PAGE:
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This is Part 3 of a series about GPU synchronization and preemption. You can find the other articles here:
Part 1 – What’s a Barrier?
Part 2 – Synchronizing GPU Threads
Part 3 – Multiple Command Processors
Part 4 – GPU Preemption
Part 5 – Back To The Real World
Part 6 – Experimenting With Overlap and Preemption
Welcome to Part 3 of the series! In this article, I’m going to talk a bit about how multiple command processors can be used to increase the overall performance of a GPU by reducing the amount of time that shader cores sit idle.
Flushing Performance Down The Drain
Looking back on our fictional GPU that we discussed in Part 2, it’s fair to say to its synchronization capabilities are sufficient to obtain correct results from a sequence of compute jobs with coarse-grained dependencies between those jobs. However, the tool that we used to resolve those dependencies (a global GPU-wide barrier that forces all pending threads to finish executing, also known as a “flush”) is a very blunt instrument. It’s bad enough that we’re unable to represent dependencies at the sub-dispatch level (in other words, only some of threads from one dispatch depend on only some of threads from another dispatch), but it can also force us into situations where non-dependent dispatches still can’t overlap with other. This can be really bad when you’re talking about GPU’s that require thousands of threads to fill all of their executions units, particularly if your dispatches tend towards low thread counts and high execution times. If you recall from Part 2, we discovered that the cost of each GPU-wide barrier was tied to the corresponding decrease in utilization, and long-running threads can result in cores sitting idle for a long period of time.
In Part 2 we did discuss one way that the MJP-3000 could extract some extra overlap from a sequence of dispatches. Specifically, we talked about a case with two dependent dispatches, and a third dispatch that was independent of the first two. By splitting the barrier into two steps ( SIGNAL_POST_SHADER and WAIT_SIGNAL), we could effectively sync only a single dispatch’s threads instead of waiting for all executing threads to finish. It worked in that case, but it’s still very limited tool. In that example we relied on our advance knowledge of dispatch C’s thread count and execution time to set up the command buffer in a way that would maximize overlap. But this may not be practical in the real-world, where thread count and execution time might vary from frame-to-frame. That technique also doesn’t scale up to more complex dependency graphs, since we’re always going to be limited by the fact that there’s only 1 command processor that can wait for something to finish, and then kick off more threads.
To give you a better idea of what I’m talking about, let’s switch to an example that’s more grounded in reality. In real engines performing graphics work on GPU’s, it’s very common to have chains of draws or dispatches where each one depends on the previous step. For instance, imagine a bloom pass that requires several downsampling steps, followed by several blur passes, followed by several upscale passes. So you might end up with around 6-8 different dispatches, with a barrier between each one:
Now, let’s say we would like to overlap this with a large dispatch that takes about an equal amount of time. Overlapping it with a single step is pretty simple: we just need to make sure that a bloom dispatch and the large dispatch end up on the same side of a barrier, and they will overlap with each other. So for instance we could dispatch the large shader, then dispatch the first downscale, and then issue a barrier. However, this might not be ideal if the GPU has a setup similar to our fictional GPU, where our barriers are implemented in terms of commands that require waiting for all previously-launched shaders to finish executing. If that’s the case, then the first barrier after the long dispatch might cause a long period with no overlap:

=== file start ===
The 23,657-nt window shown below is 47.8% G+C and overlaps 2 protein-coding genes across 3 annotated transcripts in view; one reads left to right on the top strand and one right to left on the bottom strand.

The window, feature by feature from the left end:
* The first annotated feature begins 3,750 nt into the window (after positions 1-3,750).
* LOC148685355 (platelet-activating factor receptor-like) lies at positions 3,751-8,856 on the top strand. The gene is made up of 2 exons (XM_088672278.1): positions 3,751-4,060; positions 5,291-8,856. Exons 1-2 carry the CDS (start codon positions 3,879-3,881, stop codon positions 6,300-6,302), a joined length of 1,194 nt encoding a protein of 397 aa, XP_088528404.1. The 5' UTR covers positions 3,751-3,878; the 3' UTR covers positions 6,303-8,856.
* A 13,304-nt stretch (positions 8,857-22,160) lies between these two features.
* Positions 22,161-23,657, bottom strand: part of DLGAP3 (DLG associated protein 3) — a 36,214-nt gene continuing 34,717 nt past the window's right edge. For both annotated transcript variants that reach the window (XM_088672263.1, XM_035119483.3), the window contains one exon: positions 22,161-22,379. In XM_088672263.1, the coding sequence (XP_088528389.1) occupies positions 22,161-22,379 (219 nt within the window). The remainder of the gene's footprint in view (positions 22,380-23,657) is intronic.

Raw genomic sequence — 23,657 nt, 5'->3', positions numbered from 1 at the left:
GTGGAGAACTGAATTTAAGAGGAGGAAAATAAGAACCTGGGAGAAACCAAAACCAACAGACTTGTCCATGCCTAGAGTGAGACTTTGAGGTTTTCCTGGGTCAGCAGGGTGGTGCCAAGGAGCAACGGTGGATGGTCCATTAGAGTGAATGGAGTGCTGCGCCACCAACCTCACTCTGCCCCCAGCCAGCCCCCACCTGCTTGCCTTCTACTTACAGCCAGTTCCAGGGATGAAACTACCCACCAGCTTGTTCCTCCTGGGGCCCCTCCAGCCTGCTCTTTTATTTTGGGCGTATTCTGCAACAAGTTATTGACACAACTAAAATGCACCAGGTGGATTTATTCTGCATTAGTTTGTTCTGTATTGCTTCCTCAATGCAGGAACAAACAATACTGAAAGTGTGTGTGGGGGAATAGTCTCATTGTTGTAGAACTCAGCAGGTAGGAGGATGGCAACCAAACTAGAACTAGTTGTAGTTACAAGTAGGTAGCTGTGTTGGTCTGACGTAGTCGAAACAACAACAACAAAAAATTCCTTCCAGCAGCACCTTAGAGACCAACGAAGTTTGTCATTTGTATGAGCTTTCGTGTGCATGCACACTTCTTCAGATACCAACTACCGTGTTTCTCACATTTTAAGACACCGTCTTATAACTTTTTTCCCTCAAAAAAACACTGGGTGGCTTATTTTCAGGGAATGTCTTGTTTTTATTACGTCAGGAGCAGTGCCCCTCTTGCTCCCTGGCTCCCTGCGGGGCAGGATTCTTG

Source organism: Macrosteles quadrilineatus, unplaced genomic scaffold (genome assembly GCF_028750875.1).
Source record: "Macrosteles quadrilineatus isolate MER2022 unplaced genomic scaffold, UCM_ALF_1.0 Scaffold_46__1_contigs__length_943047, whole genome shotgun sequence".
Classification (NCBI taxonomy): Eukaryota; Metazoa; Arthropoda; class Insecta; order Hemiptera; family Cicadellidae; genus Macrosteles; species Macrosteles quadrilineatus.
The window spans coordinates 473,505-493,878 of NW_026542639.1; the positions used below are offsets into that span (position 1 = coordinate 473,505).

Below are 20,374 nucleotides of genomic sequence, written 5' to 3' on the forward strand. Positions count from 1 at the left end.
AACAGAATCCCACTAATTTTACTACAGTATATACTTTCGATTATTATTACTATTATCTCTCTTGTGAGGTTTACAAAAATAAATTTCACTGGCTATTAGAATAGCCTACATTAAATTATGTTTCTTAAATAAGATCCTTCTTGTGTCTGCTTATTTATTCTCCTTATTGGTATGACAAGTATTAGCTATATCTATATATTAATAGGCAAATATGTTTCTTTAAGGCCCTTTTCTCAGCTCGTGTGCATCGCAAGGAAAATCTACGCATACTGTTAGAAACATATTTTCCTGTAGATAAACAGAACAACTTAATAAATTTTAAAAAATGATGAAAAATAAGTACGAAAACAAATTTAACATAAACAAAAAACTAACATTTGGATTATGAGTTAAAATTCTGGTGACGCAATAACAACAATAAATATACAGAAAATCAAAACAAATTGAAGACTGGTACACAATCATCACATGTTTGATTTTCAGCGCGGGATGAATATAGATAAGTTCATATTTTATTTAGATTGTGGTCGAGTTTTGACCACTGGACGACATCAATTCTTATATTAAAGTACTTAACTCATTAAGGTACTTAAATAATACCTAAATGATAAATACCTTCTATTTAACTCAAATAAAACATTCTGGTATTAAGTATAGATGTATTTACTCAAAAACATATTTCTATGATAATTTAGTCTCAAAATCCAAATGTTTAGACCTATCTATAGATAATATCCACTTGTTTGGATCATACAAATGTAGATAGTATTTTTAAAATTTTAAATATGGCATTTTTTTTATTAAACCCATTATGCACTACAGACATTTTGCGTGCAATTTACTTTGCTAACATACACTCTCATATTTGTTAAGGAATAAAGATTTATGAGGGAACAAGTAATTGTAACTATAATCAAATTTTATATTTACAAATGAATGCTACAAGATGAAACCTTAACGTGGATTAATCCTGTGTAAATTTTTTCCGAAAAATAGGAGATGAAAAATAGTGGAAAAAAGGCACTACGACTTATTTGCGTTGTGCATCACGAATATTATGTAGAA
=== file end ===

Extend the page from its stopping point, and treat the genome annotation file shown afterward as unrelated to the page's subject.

This is better than nothing, but not great. Really we want the long dispatch to fully overlap one of the barriers, since the associated cache flushes and other actions are periods where the shader units would otherwise be completely idle. We can achieve this with split barriers, but we could only do this once if our SIGNAL_POST_SHADER instruction is limited to signaling after all previously-queued threads have completed:
Things could get even more complicated if we wanted to overlap our bloom with a different chain of dispatches. For example, we might have a depth of field technique that needs 4-5 dispatches that are all dependent on the previous dispatch, but are otherwise independent from the bloom dispatches. By interleaving the dispatches from both techniques it would be possible to achieve some overlap, but it would be complex and difficult to balance. In both cases we’re really being held back by the limitations of our barrier implementation, and our lives would be much easier if we could submit each pass as a set of completely independent commands that aren’t affected by each other’s sync operations.
Two Command Processors Are Better Than One
After much, much complaining from the programmers writing software for the MJP-3000 about how much performance they were losing to sync points, the hardware engineers at MJP Industries finally had enough. When designing the all-new MJP-4000, they decided that the simplest way to handle multiple independent command streams would be to go ahead and copy/paste the front-end of the GPU! The logical hardware layout now looks like this:
As you can see, there’s now two command processors attached to two separate thread queues. This naturally gives the hardware the ability to handle two command buffers at once, with two different processors available for performing the flush/wait operations required for synchronization. The MJP-4000 still has the same number of shader cores as the 3000 (16), which means we haven’t actually increased the theoretical maximum throughput of the GPU. However the idea is that by using dual command processors we can reduce the amount of time that those shader cores sit idle, therefore improving the overall throughput of the jobs that it runs.